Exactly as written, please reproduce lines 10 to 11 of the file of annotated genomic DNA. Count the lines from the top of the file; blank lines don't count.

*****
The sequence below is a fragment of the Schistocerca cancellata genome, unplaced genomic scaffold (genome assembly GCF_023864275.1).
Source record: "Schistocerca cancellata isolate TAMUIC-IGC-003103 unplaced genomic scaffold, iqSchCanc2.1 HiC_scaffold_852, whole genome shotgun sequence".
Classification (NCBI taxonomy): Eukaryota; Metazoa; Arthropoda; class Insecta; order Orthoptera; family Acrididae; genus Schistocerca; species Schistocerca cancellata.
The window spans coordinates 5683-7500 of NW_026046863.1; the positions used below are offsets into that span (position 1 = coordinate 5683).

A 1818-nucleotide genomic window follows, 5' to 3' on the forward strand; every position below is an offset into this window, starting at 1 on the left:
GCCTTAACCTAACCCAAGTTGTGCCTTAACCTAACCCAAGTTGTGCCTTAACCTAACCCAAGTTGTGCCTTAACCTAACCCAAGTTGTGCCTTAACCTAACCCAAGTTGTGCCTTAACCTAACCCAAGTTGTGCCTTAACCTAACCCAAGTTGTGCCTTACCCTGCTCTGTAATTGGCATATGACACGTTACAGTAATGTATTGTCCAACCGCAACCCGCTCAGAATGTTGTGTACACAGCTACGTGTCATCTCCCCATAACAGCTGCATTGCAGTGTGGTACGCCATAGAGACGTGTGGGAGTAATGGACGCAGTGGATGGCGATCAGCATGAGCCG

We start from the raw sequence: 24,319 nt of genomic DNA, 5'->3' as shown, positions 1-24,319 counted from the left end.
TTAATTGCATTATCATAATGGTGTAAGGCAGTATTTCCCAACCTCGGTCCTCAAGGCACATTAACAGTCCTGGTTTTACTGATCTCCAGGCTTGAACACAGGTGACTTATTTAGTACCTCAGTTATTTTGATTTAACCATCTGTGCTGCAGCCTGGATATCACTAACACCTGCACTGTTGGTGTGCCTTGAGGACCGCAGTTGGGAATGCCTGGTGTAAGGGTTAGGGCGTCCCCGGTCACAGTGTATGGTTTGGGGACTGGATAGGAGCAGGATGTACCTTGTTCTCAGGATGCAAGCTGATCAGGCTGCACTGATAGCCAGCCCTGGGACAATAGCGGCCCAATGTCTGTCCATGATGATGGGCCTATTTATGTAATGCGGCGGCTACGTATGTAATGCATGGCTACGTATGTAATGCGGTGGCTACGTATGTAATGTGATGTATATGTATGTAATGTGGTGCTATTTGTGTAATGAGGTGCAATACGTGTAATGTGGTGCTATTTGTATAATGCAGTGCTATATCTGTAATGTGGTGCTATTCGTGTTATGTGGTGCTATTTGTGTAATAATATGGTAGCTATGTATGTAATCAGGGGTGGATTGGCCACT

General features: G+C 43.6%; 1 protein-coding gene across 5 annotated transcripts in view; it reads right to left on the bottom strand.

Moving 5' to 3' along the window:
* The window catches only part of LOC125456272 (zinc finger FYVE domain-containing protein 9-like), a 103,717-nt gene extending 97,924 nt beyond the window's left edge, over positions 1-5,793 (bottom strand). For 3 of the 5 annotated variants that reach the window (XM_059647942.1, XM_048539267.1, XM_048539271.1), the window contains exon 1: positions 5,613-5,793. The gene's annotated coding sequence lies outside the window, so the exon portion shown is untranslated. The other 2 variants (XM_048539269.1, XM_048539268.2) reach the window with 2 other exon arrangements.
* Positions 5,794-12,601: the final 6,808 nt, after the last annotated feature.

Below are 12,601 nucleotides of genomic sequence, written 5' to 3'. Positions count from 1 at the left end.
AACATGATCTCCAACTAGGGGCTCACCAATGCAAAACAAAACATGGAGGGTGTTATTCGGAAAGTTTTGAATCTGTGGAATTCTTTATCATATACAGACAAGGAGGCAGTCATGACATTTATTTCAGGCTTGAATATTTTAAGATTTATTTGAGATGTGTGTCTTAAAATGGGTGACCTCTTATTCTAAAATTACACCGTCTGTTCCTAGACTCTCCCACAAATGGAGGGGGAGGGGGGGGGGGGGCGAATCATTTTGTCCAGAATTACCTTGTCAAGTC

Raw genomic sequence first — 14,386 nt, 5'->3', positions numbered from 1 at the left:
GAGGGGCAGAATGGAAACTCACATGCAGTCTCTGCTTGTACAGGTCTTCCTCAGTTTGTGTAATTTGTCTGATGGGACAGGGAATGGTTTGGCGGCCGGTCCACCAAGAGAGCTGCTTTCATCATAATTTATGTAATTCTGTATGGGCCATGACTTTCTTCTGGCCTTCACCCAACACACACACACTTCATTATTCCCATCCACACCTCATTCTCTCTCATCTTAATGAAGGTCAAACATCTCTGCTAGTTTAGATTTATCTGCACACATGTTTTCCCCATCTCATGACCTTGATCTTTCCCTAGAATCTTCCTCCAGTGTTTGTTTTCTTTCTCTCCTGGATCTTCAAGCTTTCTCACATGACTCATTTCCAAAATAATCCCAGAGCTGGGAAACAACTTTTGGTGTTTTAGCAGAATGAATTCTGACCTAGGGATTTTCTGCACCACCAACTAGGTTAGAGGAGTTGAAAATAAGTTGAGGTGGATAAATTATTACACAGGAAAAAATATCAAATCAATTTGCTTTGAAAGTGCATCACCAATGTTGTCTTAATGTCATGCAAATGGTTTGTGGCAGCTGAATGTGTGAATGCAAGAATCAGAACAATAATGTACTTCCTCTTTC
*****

Moving 5' to 3' along the window:
* The window catches only part of LOC125456272 (zinc finger FYVE domain-containing protein 9-like), a 103,717-nt gene extending 97,924 nt beyond the window's left edge, over positions 1-5,793 (bottom strand). For 3 of the 5 annotated variants that reach the window (XM_059647942.1, XM_048539267.1, XM_048539271.1), the window contains exon 1: positions 5,613-5,793. The gene's annotated coding sequence lies outside the window, so the exon portion shown is untranslated. The other 2 variants (XM_048539269.1, XM_048539268.2) reach the window with 2 other exon arrangements.